How did you celebrate Nigeria’s 48th year of independence? Me, I put on clothing that best matched the definition of “business attire” (since I don’t like the traditional clothing I ownâ€”more on that later) and drove to an event the HC was hosting. Even as I got ready for the event, I wondered if it really mattered how I dressed since the place would only be full of people my parents’ age, my siblings, my friend, Oya and her friend, and then hundreds of young children, which is the usual with Nigerian parties here.
I was pleasantly surprised: there were actually a lot of people in their 20s, and early 30s in attendance. The program was good too (and the open bar and refreshments didn’t hurt either!). The invitation said that the event was from 6:30-8:30pm, but the party kept going for a few hours after that, and there was even a live band for part of it. If this is a sign of what is to come under the new high commissioner, I won’t complain one bit, and I won’t miss an event!
For some of the night, I observed how Nigerian men behave when faced with a lovely woman. The lovely woman in question was my friend, and I introduced her to two (male) family friends. Both guys are professionals, and perhaps that was part of it, but to me they came across as confident and pretty direct guys, which I was happy to see. One told her he had noticed her from the time she entered the room (and she told me later that she had noticed him noticing her), while the other made it clear that he wanted to dance with her, and he did. I wonder if they would have made the first move and gone up to her if they had not been introduced. Or, perhaps, they were on their way to do just that when I got in between them. Anyway, I was impressed the confident and self assured manner of the guys, and the fact that they didn’t seem to be fronting. I’m sure that they will be able to find nice women to settle down with when the time is right.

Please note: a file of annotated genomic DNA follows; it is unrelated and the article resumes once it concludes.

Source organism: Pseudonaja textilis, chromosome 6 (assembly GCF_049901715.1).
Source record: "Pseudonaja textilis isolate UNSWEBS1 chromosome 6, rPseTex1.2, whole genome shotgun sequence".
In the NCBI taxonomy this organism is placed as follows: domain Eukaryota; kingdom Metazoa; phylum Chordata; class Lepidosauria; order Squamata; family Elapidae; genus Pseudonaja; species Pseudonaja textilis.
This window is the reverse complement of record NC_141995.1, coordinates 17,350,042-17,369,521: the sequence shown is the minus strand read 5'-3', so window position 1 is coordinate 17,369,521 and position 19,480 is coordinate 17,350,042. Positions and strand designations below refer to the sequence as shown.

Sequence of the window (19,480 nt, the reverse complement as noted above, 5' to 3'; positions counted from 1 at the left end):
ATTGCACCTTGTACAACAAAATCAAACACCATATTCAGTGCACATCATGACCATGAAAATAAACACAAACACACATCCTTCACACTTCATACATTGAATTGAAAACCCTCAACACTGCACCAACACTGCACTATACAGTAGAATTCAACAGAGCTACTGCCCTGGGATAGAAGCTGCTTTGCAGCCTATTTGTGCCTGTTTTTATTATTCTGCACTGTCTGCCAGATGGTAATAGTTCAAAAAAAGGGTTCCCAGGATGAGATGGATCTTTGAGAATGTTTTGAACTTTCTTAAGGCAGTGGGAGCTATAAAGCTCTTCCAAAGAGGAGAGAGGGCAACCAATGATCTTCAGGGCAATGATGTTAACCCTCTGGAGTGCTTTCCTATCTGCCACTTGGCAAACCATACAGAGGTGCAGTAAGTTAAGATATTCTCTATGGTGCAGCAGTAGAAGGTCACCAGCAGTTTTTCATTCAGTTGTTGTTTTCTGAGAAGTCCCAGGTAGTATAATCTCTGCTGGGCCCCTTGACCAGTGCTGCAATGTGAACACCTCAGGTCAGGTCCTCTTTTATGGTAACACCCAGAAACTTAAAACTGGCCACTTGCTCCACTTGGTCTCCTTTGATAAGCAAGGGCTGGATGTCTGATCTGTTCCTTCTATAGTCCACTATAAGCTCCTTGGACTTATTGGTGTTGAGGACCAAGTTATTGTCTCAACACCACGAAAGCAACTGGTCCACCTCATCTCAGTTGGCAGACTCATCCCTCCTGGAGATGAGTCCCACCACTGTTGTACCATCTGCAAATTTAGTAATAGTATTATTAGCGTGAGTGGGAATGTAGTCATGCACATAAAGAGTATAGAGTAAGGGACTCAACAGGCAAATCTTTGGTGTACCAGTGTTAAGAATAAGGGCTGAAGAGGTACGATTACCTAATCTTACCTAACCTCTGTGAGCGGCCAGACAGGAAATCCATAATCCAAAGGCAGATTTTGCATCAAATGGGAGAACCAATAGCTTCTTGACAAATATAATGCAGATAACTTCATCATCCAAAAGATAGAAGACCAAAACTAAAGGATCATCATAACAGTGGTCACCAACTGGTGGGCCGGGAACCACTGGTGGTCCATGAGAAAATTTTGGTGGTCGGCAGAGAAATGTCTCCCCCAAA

As I watched the women in the room, I noticed a confidence in them too that I lacked. These women appeared comfortable in their own skin and behaved like they felt they looked their best and were worthy of attention (in a good way). What a contrast to me! I am very self conscious and awkward around guys my age, and perhaps as a result, in social events I think guys automatically dismiss me as a potential anything other than the friend of the girl they are interested in. It’s a role I’m used to and comfortable in, but I would like to move beyond that.
Although I didn’t mind introducing my friend to guys I knew (after I got over forgetting their namesâ€”they’re twins sha, and I couldn’t remember which one was older), I gave her a “deer caught in the headlights” look at the prospect of her doing the same for me. I seriously think that step 1 to being a good Nigerian woman is to have confidence in myself or if I don’t, find a way to fake it.